Thanks for your comments regarding the increasing idle drive voltage and increasing MLL issue in Panasonic plasma sets from 2008/2009. Though I realize the AVS forum thread is quite daunting in its length, the first post is updated regularly.

    Apparently accurate measurements have documented these changes in the G series, at least 1 V model, and 1 X1 model. measurements on an S1 model are pending. It is less clear exactly what effect the changes have when viewing actual program material.

    Thanks again for you comments.

    Wes Sokolosky

  • etype2

    It will be interesting to see how this plays out.

    Some company’s have a tendency to ignore or deny a problem until it becomes a firestorm.

  • Tzedekh

    Has Panasonic released a firmware fix for their botched THX implementation in the 2009 models?

    Some users reported a green shift in the color balance on some of the THX certified plasmas within 2009 HDTVs. HD Guru and other reviewers did not see this issue using our review samples, a sign that only part of the production run was affected.

    Panasonic has created a firmware upgrade to correct the issue in affected panels. Here is the link for the download.

    HD Guru

  • Wes Sokolosky


    Could you comment on the likelihood that the increasing MLL over time documented by AVS Forum members, and as reported by CNet and EndGadget might be an issue with the 2010 models?

    It appears that the new models will have different cell structure, phosphors, and different gas mixtures (at least certain of the the G and V series). Is the programmed increase in idle drive voltage, even though more gradual than the 2008/2009 models, likely to cause these panels to lose their ability to display blacks over time? In other words, will the out of the box MLL as much as quadruple over time, as has been shown on at least some 2008/2009 panels?

    I understand this is a thorny issue, but would appreciate any insight you can provide.



    For readers not familiar with the situation, a number of AVS Forum member posts have referenced a black level change over time (black levels get lighter) on 2008 and 2009 Panasonic plasmas, compared to their “out of the box” performance.

    On January 3rd, 2010, my CNet friend David Katzmaier asked Panasonic to comment and explain. On Feb. 4th, Panasonic acknowledged the voltages do indeed increase over time as part of the panel’s built in aging circuit. This will result, Panasonic explained, in an increase in the minimum black level. Panasonic also states the increase in black level in the upcoming 2010 models is more gradual over time than the previous year’s models. Here is the link for David’s post and Panasonic’s response.

    David added he has two Panasonic plasmas on hand and will begin measuring the minimum black level the panel is capable of reproducing over time. We have a lot of respect for David’s work and methodical testing techniques and are 100% confident that he will produce reliable answers to the question of how much of an increase there is and over how long a period of time.

    Because of this, we feel that duplicating David’s tests would be redundant and not the best use of our time and resources. Therefore HD Guru will instead concentrate on reviewing as many of the most review-worthy 2010 models as we can.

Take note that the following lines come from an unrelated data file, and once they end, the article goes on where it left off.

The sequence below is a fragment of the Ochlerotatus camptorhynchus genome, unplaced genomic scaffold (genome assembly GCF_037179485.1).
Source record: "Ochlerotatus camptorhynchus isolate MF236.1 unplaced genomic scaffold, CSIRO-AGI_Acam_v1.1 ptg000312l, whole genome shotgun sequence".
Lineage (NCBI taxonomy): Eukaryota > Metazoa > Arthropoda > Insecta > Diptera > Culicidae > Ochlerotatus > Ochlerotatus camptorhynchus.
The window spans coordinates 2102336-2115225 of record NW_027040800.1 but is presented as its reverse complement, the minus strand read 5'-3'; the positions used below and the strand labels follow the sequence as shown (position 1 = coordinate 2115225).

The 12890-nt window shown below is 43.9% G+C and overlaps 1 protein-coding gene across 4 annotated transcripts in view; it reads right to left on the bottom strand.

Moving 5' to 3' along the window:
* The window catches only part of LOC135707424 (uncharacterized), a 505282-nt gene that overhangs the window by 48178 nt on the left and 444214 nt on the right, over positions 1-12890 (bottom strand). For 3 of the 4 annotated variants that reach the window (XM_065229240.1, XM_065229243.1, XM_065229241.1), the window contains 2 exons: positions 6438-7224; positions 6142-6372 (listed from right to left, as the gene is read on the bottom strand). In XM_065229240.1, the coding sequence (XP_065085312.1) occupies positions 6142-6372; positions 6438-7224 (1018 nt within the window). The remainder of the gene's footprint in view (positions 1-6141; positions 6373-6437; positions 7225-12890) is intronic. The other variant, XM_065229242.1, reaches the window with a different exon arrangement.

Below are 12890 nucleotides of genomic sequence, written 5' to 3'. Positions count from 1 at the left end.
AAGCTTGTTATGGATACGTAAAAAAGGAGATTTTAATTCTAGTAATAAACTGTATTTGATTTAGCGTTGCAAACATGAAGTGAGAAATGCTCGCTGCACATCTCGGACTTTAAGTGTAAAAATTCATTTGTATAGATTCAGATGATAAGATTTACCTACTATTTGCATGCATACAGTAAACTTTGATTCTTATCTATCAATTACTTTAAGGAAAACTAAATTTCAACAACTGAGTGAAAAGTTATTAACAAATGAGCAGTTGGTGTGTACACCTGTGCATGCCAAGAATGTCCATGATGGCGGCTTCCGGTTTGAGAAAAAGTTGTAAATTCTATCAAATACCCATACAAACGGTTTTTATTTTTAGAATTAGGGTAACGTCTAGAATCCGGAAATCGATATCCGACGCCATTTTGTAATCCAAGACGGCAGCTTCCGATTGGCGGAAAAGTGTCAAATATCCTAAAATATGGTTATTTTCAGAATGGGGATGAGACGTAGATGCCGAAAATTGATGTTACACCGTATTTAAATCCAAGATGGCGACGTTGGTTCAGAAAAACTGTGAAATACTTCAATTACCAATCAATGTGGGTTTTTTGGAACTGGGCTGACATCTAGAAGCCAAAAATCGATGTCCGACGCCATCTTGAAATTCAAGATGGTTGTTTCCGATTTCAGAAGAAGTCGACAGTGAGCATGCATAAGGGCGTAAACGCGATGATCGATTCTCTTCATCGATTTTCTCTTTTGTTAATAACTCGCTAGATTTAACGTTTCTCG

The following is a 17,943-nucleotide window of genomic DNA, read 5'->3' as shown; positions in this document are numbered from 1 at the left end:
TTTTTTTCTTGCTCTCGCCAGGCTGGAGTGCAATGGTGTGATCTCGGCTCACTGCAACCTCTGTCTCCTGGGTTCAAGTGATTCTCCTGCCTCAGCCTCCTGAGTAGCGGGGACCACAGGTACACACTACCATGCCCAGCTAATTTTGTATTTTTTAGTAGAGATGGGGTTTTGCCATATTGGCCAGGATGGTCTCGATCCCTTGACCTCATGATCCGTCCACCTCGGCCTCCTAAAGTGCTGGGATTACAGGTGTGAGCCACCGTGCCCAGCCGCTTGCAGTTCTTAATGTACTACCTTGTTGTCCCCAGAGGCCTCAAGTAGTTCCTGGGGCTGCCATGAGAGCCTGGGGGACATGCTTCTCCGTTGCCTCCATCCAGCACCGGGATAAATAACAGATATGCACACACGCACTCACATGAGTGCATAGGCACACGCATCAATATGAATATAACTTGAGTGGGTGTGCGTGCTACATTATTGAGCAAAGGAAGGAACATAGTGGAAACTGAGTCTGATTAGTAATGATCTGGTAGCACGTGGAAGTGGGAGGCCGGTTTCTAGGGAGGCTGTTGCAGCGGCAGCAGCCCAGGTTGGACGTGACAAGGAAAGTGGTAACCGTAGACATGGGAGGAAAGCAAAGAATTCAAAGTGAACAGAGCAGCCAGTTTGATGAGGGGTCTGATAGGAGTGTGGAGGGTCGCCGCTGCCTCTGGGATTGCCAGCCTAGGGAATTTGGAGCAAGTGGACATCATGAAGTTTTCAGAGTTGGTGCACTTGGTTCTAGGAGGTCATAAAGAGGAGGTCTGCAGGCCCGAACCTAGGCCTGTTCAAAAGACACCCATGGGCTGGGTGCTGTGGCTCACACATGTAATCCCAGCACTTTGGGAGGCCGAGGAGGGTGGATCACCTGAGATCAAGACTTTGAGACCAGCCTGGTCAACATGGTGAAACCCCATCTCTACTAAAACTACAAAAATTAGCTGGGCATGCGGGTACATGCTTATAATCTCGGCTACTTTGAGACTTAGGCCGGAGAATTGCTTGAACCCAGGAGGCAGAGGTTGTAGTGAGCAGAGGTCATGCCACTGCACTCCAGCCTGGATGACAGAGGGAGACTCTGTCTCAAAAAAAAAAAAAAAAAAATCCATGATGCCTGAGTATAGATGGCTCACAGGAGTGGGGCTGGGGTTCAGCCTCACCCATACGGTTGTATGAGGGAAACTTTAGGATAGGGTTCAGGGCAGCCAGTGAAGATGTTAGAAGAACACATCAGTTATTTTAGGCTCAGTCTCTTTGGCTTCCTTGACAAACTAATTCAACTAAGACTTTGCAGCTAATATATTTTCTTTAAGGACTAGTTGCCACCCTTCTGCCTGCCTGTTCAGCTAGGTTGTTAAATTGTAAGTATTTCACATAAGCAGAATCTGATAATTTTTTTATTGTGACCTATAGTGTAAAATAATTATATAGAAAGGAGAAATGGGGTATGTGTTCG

Since we don’t yet have test results, and considering that this problem’s severity is currently based on hearsay from an unknown person(s) reporting on a forum, we do not feel it would be responsible to change or withdraw our recommendation of Panasonic plasma HDTVs at this time.

    However, because we felt Panasonic’s response was incomplete; we posed some additional questions to Panasonic and await their response.

    We asked Panasonic if there might be an upgrade designed to slow or diminish the acknowledged black level increase. And if so, when it might be instituted. Because David K asked similar questions first, he may receive and report Panasonic’s answer before we do.

    In addition, we asked a THX spokesperson about the duration of the THX certification guaranty, which includes luminance measurements.

    Is the certification guaranty good over the life of the product, only out of the box, or for a specific number of hours and if so, how many hours?

    The THX spokesperson said the company would try to supply the answers to HD Guru next week. We will report the response and provide a comment. Thanks for writing.

    HD Guru

  • etype2

    The moniker, ” New king of HDTV ” is now seriously questionable.

    One more problem for plasma. Sony, Fujitsu, Vizio, Philips and Pioneer have pulled out of plasma production. Who will be the next.

  • Tzedekh

    Sorry — I accidentally clicked the “Submit Comment” button before finishing, which I do below.
    This is a serious a black eye, akin to Toyota’s problems (although obviously lighter blacks endanger no one), and Panasonic doesn’t seem to be in a hurry to commit to rectifying it in existing sets. So that means that the reliability of Panasonic plasmas is now questionable. And even image retention might conceivably be heightened by the problem, as more than a few annecdotal reports indicate.